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Land and Loan Office (The Adams Building)

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The Adams Building
1913, Louis H. Sullivan. Northwest corner of E. State and Moore streets
  • Point Barrow Refuge Station (Cape Smythe Whaling and Trading Station) (David Gebhard and Gerald Mansheim)

The Adams Building is one of the smallest of Sullivan's late designs for midwestern financial institutions. Sullivan took a rectangular brick box and cut deeply into it for the usual side window and for the entrance on the narrow front of the building. The horizontality of the side window wall was enhanced by the architect's trademark projecting brick sill, terminated on each end by terracotta squares. Within the opening are eight piers with terracotta capitals. The windows were divided above by units of opaque colored glass and below by pairs of opening casement windows. The most unusual feature of the design (now regrettably changed) was the entrance. Two screens of brick projected from each side, creating what Sullivan labeled a “loggia”; the actual entrance vestibule was to the side. Other subtleties of the design included the basketweave pattern of brick and terracotta squares indicating the entablature and the slight but effectively pulled-out foundation of the building.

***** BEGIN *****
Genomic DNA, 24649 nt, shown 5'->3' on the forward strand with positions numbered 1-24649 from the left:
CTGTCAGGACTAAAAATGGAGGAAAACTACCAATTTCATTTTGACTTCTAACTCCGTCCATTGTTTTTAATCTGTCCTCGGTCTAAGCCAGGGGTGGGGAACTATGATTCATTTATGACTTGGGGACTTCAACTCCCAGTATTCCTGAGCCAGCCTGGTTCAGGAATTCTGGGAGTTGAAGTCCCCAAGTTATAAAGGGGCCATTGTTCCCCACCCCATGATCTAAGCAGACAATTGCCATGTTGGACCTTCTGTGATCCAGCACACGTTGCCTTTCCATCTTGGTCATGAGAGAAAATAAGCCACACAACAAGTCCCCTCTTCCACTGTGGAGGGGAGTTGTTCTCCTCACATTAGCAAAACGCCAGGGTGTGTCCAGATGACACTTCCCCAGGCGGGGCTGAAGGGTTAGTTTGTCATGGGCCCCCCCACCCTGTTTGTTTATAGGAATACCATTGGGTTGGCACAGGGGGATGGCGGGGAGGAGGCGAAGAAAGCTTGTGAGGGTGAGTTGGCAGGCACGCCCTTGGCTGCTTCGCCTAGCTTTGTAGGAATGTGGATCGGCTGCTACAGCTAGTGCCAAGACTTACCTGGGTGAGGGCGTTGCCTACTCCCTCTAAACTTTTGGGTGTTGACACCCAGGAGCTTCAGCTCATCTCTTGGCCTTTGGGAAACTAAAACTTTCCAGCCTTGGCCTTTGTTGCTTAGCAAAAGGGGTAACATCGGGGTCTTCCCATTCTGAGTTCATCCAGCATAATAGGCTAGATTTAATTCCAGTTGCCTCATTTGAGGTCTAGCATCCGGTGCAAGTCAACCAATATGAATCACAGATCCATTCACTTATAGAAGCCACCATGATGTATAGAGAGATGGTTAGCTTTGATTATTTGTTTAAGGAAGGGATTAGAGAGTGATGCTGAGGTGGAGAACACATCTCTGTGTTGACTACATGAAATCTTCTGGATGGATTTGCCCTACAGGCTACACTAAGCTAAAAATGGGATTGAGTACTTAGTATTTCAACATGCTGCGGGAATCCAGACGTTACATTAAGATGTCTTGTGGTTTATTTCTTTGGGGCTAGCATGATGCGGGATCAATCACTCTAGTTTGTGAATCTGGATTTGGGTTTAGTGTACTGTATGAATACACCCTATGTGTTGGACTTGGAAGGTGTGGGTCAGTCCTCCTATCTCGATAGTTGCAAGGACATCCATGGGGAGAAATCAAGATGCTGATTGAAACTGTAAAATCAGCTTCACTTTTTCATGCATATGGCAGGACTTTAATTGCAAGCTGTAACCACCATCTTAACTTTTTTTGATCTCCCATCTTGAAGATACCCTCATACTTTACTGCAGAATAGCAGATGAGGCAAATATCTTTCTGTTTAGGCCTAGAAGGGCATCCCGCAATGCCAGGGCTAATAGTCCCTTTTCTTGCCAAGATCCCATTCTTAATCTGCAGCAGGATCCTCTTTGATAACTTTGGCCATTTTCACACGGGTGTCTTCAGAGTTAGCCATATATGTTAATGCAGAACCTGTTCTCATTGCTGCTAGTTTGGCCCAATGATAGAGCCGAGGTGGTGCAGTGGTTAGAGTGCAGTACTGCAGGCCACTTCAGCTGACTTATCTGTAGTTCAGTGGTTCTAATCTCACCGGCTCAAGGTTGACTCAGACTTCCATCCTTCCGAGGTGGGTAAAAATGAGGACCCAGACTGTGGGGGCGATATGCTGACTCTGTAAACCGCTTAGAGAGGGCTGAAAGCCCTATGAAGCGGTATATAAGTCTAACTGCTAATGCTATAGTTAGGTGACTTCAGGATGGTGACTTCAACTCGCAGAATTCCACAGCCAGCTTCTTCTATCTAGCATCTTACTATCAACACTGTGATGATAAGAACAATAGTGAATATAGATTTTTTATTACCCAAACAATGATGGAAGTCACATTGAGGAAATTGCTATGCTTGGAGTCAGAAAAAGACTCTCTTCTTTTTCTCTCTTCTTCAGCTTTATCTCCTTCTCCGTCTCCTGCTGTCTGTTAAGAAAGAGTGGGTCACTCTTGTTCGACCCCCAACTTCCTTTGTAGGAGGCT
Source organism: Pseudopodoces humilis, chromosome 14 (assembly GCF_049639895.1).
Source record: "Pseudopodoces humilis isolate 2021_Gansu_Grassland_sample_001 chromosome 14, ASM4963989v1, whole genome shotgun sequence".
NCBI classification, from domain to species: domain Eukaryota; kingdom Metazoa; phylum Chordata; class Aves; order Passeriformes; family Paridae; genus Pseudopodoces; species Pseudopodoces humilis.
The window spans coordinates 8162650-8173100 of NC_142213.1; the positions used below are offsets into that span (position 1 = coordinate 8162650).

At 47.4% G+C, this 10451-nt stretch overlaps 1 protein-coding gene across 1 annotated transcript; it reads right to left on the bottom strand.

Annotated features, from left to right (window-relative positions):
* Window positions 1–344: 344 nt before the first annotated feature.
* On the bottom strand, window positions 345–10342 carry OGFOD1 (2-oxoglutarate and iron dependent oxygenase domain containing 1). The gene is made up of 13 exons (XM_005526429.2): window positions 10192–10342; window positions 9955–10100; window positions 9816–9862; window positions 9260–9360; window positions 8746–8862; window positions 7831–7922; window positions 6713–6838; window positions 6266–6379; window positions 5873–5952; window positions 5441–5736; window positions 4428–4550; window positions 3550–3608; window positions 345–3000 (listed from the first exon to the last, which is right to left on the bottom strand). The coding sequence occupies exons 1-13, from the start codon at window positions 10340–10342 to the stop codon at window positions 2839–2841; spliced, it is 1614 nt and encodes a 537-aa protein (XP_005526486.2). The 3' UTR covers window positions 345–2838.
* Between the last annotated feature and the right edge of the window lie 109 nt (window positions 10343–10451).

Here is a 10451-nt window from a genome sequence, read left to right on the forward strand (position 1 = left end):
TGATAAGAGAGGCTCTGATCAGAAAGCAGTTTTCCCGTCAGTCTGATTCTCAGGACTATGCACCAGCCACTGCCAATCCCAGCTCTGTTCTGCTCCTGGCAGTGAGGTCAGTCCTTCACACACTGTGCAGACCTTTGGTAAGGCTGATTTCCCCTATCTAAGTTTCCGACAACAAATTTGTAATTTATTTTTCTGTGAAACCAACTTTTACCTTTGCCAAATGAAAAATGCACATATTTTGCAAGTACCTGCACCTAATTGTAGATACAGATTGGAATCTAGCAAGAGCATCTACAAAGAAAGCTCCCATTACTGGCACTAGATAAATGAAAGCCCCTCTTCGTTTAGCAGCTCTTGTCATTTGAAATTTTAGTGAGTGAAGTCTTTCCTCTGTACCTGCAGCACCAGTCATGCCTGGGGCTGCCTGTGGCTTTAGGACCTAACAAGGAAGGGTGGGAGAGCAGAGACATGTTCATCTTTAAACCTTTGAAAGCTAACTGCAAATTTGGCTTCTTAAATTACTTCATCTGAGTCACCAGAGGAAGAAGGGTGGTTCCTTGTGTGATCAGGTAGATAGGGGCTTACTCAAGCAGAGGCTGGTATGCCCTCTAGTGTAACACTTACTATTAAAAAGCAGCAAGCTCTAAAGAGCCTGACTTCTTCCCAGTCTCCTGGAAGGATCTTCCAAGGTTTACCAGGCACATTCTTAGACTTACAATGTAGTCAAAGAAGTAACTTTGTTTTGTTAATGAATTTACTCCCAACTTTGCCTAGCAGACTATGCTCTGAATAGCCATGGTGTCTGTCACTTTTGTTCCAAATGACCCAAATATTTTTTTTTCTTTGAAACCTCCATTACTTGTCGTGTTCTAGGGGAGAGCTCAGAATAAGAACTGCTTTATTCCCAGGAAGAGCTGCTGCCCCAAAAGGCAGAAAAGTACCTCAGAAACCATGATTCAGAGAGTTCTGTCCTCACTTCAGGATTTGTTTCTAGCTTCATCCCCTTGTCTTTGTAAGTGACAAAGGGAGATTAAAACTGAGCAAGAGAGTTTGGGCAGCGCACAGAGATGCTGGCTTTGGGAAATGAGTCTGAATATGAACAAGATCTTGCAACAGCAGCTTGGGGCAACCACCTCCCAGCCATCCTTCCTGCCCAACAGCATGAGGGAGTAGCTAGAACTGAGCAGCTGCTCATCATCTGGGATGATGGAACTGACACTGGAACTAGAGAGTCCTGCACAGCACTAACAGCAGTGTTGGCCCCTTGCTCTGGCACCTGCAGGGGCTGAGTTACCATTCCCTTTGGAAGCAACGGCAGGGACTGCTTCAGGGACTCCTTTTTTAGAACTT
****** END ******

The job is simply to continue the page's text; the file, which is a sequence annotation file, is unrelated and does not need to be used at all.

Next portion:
Writing Credits

David Gebhard and Gerald Mansheim


What's Nearby


David Gebhard and Gerald Mansheim, "Land and Loan Office (The Adams Building)", [Algona, Iowa], SAH Archipedia, eds. Gabrielle Esperdy and Karen Kingsley, Charlottesville: UVaP, 2012—,

Print Source

Buildings of Iowa, David Gebhard and Gerald Mansheim. New York: Oxford University Press, 1993, 350-351.

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